05/06/2011 8:35PM

Letters to the Editor May 8


Federal move seen as attempt to dismiss local interests

I commend Steven Crist's May 1 column, "Federal regulation not the right solution," for pointing out the folly and danger of proposed federal drug regulation. I share Mr. Crist's concern that the horse racing industry will be hurt by the proposed legislation, which purports to be in horses' welfare.

Mr. Crist questioned "why an increasing number of people within the industry are either neutral or supportive of the prospect of federal involvement . . . ." May I suggest two reasons for such support:

1. The various industry groups and clubs that support the legislation, including gaming commissions and breeders' associations, know that they cannot possibly obtain such rules at the local level. It is not as though comprehensive and detailed medication laws are not in effect - they are certainly in effect, closely monitored and rigorously enforced. The rules, however, exist at the local level, where horsemen, owners, and veterinarians have strong impact and input on the regulations that affect them.

But If furosemide (Lasix or Salix) and phenylbutazone (Butazolidin) are outlawed or phased out, how many horsemen will simply be unable to run their horses? Certainly, small, local racetracks will go out of business. Thousands of Thoroughbred racehorses may be consigned to a dire fate.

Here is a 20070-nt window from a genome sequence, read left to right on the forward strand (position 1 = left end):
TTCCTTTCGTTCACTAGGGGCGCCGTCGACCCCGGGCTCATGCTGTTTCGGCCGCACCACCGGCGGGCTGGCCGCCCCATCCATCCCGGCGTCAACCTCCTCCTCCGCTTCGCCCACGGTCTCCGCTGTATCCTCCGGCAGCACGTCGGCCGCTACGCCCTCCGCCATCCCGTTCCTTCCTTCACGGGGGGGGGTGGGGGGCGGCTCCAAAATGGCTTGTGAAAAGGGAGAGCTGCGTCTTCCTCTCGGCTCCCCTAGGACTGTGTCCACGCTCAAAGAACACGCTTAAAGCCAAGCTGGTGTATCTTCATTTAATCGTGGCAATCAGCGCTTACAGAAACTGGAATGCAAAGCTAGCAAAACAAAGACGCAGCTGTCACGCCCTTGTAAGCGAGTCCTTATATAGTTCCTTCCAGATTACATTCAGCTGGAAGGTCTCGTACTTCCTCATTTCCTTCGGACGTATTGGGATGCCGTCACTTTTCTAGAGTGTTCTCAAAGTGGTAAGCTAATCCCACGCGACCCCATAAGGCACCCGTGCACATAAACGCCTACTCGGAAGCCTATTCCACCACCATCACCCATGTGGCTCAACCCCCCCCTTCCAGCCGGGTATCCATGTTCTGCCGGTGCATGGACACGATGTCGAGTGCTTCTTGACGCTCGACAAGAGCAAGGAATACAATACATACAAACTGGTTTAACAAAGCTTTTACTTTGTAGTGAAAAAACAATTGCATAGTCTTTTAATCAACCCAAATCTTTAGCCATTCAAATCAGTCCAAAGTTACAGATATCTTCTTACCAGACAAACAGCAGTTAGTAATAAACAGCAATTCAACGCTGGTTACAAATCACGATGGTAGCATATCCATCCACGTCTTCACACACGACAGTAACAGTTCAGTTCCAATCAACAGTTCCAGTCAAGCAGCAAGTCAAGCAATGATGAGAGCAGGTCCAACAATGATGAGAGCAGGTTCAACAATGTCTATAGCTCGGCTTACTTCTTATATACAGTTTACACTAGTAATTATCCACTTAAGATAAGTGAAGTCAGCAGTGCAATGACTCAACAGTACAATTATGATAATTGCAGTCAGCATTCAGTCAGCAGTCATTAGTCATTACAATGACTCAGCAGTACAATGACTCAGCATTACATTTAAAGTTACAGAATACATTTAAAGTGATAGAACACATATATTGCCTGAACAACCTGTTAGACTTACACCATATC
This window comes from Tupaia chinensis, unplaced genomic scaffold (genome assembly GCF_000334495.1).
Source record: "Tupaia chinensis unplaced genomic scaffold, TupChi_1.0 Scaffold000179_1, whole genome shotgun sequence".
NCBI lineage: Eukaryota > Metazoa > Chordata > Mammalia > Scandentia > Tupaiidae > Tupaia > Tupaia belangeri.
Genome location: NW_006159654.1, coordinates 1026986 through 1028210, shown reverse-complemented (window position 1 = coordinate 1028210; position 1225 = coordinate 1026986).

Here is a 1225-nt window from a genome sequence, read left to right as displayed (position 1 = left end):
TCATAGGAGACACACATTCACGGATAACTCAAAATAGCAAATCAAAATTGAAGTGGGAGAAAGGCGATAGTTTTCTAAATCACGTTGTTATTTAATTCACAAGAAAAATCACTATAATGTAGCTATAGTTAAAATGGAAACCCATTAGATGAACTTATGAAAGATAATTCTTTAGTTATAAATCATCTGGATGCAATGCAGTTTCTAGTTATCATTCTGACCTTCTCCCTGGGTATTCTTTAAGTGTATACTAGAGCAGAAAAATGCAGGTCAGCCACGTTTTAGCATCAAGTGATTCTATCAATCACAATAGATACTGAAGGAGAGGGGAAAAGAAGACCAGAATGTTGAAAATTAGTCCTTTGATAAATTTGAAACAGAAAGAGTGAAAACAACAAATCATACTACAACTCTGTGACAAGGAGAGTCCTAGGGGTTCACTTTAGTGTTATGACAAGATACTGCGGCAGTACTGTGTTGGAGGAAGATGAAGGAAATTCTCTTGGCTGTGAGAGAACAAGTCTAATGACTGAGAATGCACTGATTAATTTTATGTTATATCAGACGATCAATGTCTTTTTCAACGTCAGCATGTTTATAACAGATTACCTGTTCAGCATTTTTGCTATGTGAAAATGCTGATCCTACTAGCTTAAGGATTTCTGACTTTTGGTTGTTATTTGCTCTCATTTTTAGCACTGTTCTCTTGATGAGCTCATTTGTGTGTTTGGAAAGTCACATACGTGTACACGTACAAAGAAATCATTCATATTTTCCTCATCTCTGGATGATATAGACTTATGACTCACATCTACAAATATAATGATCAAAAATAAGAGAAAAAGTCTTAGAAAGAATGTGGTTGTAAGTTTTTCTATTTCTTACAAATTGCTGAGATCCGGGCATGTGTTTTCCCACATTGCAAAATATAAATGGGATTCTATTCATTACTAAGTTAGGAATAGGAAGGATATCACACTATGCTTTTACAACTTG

2. This legislation is the "thin wedge," the introduction, to much more comprehensive federal regulation and oversight. Could it be that the various groups and clubs that support the legislation are looking for plum federal jobs and oversight boards? Is it unimaginable that we will see federal inspectors at every farm and track, and unionization of stable workers?

The regulation and enforcement of the horse racing industry is best done at a local, not a federal level. It's time for us to contact our congressional members and voice out concern.

Patricia Stanford - Highlands Ranch, Colo.

Coupling rule raises questions

In last Saturday's Westchester at Belmont, Caixa Eletronica and Christmas for Liam ran as uncoupled entrants (different owners, same trainer: Todd Pletcher), but they performed in the same fashion as a coupled entry might have been expected to perform.

Christmas for Liam was the rabbit to soften up the speedy Haynesfield for his entrymate. He performed his role, kept Haynesfield close to the rail, and, with Caixa Eletronica's help, boxed Haynesfield against the rail around the long turn to the stretch. By the time Haynesfield was free to go, he was used up and could not match Caixa Eletronica's late speed.

We know how hungry the New York Racing Association is for bucks these days, and isn't that the reason for the rule allowing for the uncoupling of entrants owned or trained by the same individual?
But what are the consequences of the rule? Is there a downside to it, especially for the bettor? Caixa Eletronica paid $22 to win, while Christmas for Liam would have paid $5.70. Is the bettor simply expected to fathom what is really going on -- the unspoken text of the event - and bet accordingly?

And what, by the way, was the rationale of the older rule ensuring the coupling of entrants owned or trained by the same interests? After all, the old rule had a lengthy and, presumably, a valuable history. In addition to funding the NYRA kitty, is the new rule to be understood as a kind of subsidy to abet a trainer's or owner's tactics in a given race?

James O'Connell - Jamaica, N.Y.